“The causes of excess water are numerous, and at this time of year, many parts of the country can be affected by snow melt and spring showers,” says Ryan Larsen, a civil engineer. “Luckily, you can take steps to prevent these issues from cropping up, as well as permanently solve current problems.”
Known as “Dr. Drainage” at NDS, Inc, a nationwide leader in landscape drainage solutions, Larsen is offering timely tips for spotting and addressing home drainage issues:
Low points can easily turn into “water reservoirs,” forming muddy puddles that can potentially attract pesky insects and even destroy your lawn.
If improperly addressed, this can eventually cause serious property damage.
You can prevent lawn drainage and landscape drainage concerns by optimizing the grading of your yard. Additionally, consider replacing impermeable surfaces, such as concrete, with materials that can absorb water, such as a vegetable garden, or gravel. A catch basin can be added to collect excess rainwater and irrigation.
Above all, it’s crucial to collect excess water away from the area and disperse it in a safe manner. Your best bet is to install a drainage system.
Basements and Crawl Spaces
Rainwater runoff from your roof or landscape soaks into the ground and often collects near your home against basement walls, crawl spaces, or in the soil beneath your home’s foundation. Basement and crawl space flooding can lead to mosquito breeding, termite damage, dangerous mold and mildew growth, or worse, your foundation settling and cracking.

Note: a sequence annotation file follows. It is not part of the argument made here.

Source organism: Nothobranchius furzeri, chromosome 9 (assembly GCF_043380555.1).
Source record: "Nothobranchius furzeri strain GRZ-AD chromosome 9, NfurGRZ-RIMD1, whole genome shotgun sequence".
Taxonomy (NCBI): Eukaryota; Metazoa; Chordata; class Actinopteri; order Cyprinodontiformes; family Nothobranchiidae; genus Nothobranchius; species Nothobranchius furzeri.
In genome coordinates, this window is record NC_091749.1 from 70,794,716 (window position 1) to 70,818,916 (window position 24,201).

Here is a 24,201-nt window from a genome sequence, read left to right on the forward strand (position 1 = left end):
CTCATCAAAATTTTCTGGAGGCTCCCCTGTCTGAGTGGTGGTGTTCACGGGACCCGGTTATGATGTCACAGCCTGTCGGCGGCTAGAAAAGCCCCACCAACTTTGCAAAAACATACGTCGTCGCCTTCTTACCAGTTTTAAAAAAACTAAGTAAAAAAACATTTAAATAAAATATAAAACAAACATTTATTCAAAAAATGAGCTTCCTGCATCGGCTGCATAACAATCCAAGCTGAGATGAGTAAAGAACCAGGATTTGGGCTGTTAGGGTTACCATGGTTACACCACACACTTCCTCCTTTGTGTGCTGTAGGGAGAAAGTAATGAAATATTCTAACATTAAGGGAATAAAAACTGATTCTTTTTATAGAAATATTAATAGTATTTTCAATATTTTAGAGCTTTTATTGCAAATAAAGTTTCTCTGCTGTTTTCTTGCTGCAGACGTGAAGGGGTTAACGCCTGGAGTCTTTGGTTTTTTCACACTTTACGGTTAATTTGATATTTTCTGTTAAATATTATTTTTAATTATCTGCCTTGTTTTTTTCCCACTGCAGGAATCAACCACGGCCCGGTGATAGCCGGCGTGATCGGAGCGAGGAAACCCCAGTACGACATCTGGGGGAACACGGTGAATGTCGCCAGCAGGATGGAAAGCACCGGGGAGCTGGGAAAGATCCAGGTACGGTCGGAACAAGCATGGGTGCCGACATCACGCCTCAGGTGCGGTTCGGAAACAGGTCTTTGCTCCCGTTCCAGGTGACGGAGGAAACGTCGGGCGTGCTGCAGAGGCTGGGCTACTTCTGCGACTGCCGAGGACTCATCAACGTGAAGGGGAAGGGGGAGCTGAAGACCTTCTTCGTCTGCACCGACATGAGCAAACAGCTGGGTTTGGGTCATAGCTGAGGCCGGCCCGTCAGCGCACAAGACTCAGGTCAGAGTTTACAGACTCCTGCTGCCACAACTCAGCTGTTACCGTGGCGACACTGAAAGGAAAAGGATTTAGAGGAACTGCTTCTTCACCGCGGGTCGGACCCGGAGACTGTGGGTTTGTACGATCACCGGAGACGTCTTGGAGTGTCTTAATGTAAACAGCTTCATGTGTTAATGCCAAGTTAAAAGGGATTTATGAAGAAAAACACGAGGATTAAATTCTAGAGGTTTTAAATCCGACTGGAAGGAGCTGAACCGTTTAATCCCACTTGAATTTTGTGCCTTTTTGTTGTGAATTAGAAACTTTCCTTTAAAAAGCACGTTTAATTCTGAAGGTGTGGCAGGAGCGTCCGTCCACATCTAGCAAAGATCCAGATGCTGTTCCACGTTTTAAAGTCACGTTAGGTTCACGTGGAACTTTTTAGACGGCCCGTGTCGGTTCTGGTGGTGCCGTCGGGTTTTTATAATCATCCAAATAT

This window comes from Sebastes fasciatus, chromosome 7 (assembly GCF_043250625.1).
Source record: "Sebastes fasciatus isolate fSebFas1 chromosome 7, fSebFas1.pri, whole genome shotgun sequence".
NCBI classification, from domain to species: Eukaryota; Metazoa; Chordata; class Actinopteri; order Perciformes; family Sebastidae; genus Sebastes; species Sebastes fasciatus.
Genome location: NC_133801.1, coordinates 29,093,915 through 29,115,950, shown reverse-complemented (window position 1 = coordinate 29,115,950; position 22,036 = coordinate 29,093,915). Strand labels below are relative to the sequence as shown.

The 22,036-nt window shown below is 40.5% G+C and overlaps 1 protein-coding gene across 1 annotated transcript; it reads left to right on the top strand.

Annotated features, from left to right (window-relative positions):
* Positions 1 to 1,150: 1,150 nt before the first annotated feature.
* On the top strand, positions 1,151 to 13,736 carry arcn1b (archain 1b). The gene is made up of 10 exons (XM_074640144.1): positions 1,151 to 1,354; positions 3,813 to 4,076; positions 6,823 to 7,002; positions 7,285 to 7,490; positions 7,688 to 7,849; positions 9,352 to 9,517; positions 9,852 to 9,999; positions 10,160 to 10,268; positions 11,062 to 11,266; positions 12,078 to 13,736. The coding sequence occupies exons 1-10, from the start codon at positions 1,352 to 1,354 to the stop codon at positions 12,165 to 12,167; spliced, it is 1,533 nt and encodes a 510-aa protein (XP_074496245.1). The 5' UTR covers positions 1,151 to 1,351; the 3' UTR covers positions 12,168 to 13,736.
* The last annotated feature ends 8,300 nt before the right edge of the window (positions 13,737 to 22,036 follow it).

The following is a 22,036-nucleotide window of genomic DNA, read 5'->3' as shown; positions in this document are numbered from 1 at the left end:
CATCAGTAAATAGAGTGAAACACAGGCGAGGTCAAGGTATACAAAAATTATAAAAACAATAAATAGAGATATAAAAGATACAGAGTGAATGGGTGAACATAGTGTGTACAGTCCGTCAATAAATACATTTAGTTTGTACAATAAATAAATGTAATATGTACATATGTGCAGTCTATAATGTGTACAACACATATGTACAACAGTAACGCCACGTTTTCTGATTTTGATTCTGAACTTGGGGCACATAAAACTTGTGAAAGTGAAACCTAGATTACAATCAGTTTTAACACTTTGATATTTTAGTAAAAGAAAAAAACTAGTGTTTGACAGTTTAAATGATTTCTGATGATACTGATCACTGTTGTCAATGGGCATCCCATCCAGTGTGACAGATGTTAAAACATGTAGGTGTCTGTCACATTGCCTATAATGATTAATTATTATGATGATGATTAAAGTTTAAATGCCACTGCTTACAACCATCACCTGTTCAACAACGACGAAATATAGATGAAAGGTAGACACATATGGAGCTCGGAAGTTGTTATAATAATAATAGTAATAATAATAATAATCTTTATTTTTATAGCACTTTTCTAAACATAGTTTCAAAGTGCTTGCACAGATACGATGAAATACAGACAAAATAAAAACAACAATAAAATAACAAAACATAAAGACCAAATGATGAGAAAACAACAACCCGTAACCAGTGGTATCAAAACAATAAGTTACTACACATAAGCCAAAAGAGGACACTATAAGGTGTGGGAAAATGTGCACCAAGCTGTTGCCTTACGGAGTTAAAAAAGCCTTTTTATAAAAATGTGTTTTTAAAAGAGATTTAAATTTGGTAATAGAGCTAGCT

Damp, musty smells and wet walls are signs that water is getting into your basement or crawl space. Don’t ignore the problem or attempt a quick-and-dirty solution that won’t correct the situation long-term. Certain temporary fixes can actually make the problem worse.
Luckily, there are do-it-yourself drainage kits available, such as Flo-Well and EZ-Drain, which are usually better performing and easier to install than a traditional, gravel dry well or French drain. However, when dealing with more complex drainage issues, consider hiring a contractor.
“Just be sure to check online ratings and references to ensure you’re going with someone qualified and experienced,” stresses Larsen.
Water flows from higher to lower ground, so drainage problems are likely if your property is lower than neighboring properties. In general, neighbors are not responsible for water runoff onto your property unless alterations to their landscape have changed the natural flow of water. This unsuspecting threat can cause a variety of serious drainage problems.
Ignoring standing water in and around your home won’t make the problem disappear. This spring, be proactive. Invest a moderate amount of time and money into smart home drainage solutions to protect your property long-term.